Dassault Aviation wants to see a simpler structure and tighter cost control at Thales as ways of lifting profits at the defense systems company, Charles Edelstenne, chief executive of the aircraft maker, said July 23.
Dassault holds 26 percent of Thales after paying 1.96 billion euros for the stake earlier this year. The aim is to gradually optimise Thales' results in order to "make money on our investment," he told journalists and market analysts on Dassault's first half results. Cancellations of Falcon business jets cut first half sales by 10 percent and slashed net profits. Asked how the profit boost at Thales would be achieved, Edelstenne said, "First of all, it will be through a simplification, because it's a complex organization."
There would be a closer control to reduce costs, he said. "There's no magic formula, it's just a case of laborious work," he said. Edelstenne declined to give a profitability target for Thales. "I will leave that to the chairman of Thales to set," he said.
Asked if he expected the government to object if the profitability measures included lay-offs, Edestenne said Thales would be "managed as a private company." The government holds 26.5 percent of Thales and is the biggest single shareholder. Edelstenne highlighted the "complementarity" between Thales and Dassault. "It's a matter of working even better with this company because we are complementary," he said. "It's the global strategy of the group to make the Dassault group the most high-technology group in Europe."
There was complementarity in the portfolio that comprised aircraft, electronics and software, notably in product life cycle management (PLM), he said. On technology, Thales fits its most sophisticated systems in combat aircraft and could use Dassault's Catia PLM software in design of those systems, as well as other products, he said. On the commercial side, Thales and Dassault would work closely to make more competitive export bids, he said.
The period of familiarization with Thales would be "relatively quick, a few months, not years," he said. "We've already got a few ideas." The planned order for two Rafales brought forward as part of a defense stimulus plan by the French government will have only a small impact on production, Edelstenne said. "We're happy to have them but it's not much," he said. The early order for two aircraft was intended to maintain flow on the assembly line as Dassault needs a minimum production rate of one Rafale per month.
The stimulus package also includes spending on feasibility studies, which are important for maintenance of competences, Edelstenne said. Talks are going on for these studies, he said. Negotiations for the next order of a batch of Rafales are currently under way. "The DGA has set a target of making the order this year." Edelstenne said he was confident the order would be made as "the DGA is a very determined player."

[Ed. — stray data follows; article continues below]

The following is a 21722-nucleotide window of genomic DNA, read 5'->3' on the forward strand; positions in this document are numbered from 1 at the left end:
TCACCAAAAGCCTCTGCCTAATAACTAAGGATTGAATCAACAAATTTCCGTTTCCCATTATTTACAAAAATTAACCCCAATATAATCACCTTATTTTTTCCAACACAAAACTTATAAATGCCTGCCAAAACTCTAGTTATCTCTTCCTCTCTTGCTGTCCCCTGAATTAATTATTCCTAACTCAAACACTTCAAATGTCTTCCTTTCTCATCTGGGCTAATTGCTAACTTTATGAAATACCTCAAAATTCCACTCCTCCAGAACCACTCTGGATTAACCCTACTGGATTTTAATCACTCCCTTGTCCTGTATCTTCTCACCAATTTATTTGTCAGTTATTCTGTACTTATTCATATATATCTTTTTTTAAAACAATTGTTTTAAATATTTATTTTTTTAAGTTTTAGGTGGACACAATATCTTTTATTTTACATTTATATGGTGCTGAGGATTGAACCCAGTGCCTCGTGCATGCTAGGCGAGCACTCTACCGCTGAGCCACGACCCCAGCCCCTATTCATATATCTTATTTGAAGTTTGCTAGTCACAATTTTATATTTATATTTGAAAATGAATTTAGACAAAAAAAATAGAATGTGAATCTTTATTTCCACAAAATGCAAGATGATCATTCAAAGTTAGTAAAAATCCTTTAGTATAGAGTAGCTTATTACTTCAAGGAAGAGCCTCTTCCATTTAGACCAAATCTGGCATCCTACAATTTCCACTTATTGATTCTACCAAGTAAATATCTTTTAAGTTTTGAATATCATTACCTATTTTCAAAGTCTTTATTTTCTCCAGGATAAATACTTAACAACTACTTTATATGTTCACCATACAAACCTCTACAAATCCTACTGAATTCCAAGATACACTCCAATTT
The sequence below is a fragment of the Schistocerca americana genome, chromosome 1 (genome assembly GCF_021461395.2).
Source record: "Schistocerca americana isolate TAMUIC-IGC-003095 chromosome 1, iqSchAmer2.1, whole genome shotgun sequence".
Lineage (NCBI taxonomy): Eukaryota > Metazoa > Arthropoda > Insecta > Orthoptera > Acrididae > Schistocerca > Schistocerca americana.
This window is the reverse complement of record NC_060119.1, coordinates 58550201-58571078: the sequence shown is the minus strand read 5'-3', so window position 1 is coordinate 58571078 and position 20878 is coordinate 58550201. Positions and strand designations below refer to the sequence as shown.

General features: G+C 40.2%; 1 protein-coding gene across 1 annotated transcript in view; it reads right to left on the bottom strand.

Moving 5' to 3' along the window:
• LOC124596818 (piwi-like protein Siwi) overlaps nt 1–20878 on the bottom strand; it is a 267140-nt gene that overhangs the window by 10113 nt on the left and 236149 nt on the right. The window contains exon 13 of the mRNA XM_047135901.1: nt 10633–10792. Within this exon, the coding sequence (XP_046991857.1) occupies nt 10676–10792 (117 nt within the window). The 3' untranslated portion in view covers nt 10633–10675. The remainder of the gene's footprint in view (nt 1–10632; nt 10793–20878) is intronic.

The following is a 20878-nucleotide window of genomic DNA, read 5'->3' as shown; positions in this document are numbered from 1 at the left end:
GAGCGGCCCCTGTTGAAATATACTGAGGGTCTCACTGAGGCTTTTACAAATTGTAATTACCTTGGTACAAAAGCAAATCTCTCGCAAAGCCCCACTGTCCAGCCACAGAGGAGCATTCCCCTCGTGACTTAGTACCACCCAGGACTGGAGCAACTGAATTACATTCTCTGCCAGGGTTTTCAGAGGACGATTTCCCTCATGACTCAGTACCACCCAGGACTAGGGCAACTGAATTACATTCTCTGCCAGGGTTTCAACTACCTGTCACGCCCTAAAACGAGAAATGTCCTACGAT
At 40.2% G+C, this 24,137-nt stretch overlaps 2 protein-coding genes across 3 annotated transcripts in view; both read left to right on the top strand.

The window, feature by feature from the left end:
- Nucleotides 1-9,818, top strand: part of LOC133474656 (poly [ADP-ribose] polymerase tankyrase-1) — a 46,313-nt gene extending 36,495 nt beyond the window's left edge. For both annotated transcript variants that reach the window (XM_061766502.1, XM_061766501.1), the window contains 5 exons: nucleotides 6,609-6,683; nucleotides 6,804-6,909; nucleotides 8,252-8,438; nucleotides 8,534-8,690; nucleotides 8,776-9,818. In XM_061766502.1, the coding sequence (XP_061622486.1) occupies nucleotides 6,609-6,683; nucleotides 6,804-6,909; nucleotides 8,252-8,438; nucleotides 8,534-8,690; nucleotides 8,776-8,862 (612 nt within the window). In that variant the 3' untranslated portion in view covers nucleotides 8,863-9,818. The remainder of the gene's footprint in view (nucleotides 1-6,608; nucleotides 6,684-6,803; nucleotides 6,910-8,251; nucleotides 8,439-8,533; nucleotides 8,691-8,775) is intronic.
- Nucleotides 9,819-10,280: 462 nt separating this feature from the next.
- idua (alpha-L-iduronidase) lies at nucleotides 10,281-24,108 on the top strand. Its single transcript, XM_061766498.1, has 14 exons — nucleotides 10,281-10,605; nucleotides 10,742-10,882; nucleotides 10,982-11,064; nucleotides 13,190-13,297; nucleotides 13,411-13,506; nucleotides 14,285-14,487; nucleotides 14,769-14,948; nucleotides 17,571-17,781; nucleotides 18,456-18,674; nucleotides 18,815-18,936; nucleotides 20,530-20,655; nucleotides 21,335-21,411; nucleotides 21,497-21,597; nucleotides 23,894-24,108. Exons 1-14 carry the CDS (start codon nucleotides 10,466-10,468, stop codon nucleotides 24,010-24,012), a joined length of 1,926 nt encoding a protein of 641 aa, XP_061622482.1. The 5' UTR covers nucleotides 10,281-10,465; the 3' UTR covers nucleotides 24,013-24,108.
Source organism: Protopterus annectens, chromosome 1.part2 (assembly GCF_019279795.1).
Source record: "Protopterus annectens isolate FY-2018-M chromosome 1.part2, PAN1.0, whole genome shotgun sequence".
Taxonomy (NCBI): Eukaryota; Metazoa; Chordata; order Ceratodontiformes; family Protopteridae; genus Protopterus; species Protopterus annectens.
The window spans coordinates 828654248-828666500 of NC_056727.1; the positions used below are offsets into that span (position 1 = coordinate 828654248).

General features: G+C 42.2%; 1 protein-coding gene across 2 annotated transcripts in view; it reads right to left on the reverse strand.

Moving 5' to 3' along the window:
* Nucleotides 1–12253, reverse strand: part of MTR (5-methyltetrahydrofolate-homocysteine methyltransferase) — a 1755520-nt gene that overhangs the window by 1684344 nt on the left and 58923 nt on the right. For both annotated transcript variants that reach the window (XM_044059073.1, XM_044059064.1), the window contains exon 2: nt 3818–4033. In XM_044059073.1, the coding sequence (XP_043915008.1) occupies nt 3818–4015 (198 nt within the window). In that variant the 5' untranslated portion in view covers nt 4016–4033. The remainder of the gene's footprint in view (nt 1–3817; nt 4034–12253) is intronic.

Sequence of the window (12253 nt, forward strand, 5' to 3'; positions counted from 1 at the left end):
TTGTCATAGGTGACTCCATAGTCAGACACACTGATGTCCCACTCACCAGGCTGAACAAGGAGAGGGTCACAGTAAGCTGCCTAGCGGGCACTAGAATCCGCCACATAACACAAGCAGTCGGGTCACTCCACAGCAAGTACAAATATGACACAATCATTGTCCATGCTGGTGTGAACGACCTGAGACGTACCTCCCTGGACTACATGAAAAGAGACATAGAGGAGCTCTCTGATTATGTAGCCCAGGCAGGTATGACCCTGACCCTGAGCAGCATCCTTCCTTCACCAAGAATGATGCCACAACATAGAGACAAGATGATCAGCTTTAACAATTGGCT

Dassault will send two Rafales equipped with the new generation active electronically scanned array (AESA) radars for flight trials to India in September, the head of military aircraft, Eric Trappier said. "India is a marathon, not a sprint," he said, referring to India's international tender for 126 medium range multi-role combat aircraft.
In a separate, long-awaited deal for the Indian Air Force, Thales is negotiating for a $1.4 billion modernization contract for 51 Mirage 2000-H aircraft. French industry, led by Thales, would handle the upgrade of the initial four Mirages, with the first two in France, and the latter two at Hindustan Aeronautics Ltd.'s facilities in India, a Thales spokeswoman said.
Dassault is taking part in three fighter competitions: Brazil, India and Switzerland, and is waiting for news on possible orders from Libya and United Arab Emirates. Privately, Dassault executives are keeping fingers crossed on Abu Dhabi announcing a buy of 60 Rafales at the Dubai Air Show in November. Dassault reported a drop in net attributable profit to 118 million euros in the first half to June 30 from 167 million a year ago, operating profit down at 114 million from 202 million, on a 10 percent decline in sales of 1.38 billion from 1.54 billion.
New orders fell to a net minus 1.13 billion euros due to cancellations of Falcon jets, from a positive 2.39 billion euros a year ago. The total order book stood at 14.55 billion, down from a peak of 17.05 billion. Net cash stood at 1.69 billion euros after 4.43 billion at the end of 2008. Net profit margin was 8.5 percent of sales. Sales for full year 2009 would be "a little lower," Edelstenne said, though it was unclear what would happen between now and the end of the year.
There were signs of a "stabilization of market," in business jets, with the beginnings of customer enquiries and a pick-up in sales of secondhand jets, he said. The recent wave of cancellations meant the "froth has come off the market," he said.